Id. The district court must determine de novo any portion of the magistrate judge's report and recommendation to which a proper objection has been made. "The district court may accept, reject, or modify the recommended disposition; receive further evidence; or return the matter to the magistrate judge with instructions." Fed.R.Civ.P. 72(b)(3); accord 28 U.S.C. § 636(b)(1).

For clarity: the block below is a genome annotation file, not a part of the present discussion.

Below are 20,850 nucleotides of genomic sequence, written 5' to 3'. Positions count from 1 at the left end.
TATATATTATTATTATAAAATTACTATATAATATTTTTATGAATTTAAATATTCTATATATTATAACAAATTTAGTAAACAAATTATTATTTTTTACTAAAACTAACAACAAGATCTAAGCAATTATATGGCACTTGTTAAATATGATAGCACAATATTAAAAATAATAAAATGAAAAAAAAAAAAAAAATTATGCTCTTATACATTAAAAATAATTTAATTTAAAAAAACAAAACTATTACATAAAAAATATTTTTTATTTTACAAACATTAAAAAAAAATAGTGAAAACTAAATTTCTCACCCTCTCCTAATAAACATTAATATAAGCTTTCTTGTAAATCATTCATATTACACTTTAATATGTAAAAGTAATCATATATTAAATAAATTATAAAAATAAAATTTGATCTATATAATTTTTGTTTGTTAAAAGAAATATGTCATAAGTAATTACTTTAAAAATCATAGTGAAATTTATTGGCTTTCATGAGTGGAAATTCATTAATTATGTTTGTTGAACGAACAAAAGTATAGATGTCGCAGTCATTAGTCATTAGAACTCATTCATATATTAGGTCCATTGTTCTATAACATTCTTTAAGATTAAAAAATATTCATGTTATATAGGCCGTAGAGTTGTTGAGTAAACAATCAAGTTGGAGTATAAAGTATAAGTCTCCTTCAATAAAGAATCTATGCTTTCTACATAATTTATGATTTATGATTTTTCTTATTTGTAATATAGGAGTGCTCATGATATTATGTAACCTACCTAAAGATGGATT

If, however, a party '"makes general or conclusory objections that do not direct the court to a specific error in the magistrate judge's proposed findings and recommendations, '" de novo review is not required. Diprospero v. Colvin, No. 5:13-cv-00088-FDW-DSC, 2014 WL 1669806, at *1 (W.D. N.C. Apr. 28, 2014) (quoting Howard Yellow Cabs. Inc. v. United States, 987 F, Supp. 469, 474 (W.D. N.C. 1997) (quoting Orpiano v. Johnson, 687 F.2d 44, 47 (4th Gir. 1982))). "The court will not consider those objections by the plaintiff that are merely conclusory or attempt to object to the entirety of the Report, without focusing the court's attention on specific errors therein." Camper v. Comm'r of Soc. Sec, No. 4:08cv69, 2009 WL 9044111, at *2 (E.D. Va. May 6, 2009), aff'd, 373 F.App'x 346 (4th Or.), cert denied, 131 S.Ct. 610 (2010); see Midgette, 478 F.3d at 621 ("Section 636(b)(1) does not countenance a form of generalized objection to cover all issues addressed by the magistrate judge; it contemplates that a party's objection to a magistrate judge's report be specific and particularized, as the statute directs the district court to review only 'those portions of the report or specified proposed findings or recommendations to which objection is made'"). Such general objections "have the same effect as a failure to object, or as a waiver of such objection." Moon v. BWX Technologies. 742 F.Supp.2d 827, 829 (W.D. Va. 2010), aff'd, 498 F.App'x 268 (4th Or. 2012); see also Thomas v. Arn, 474 U.S. 140, 154 (1985) ("[T]he statute does not require the judge to review an issue de novo if no objections are filed").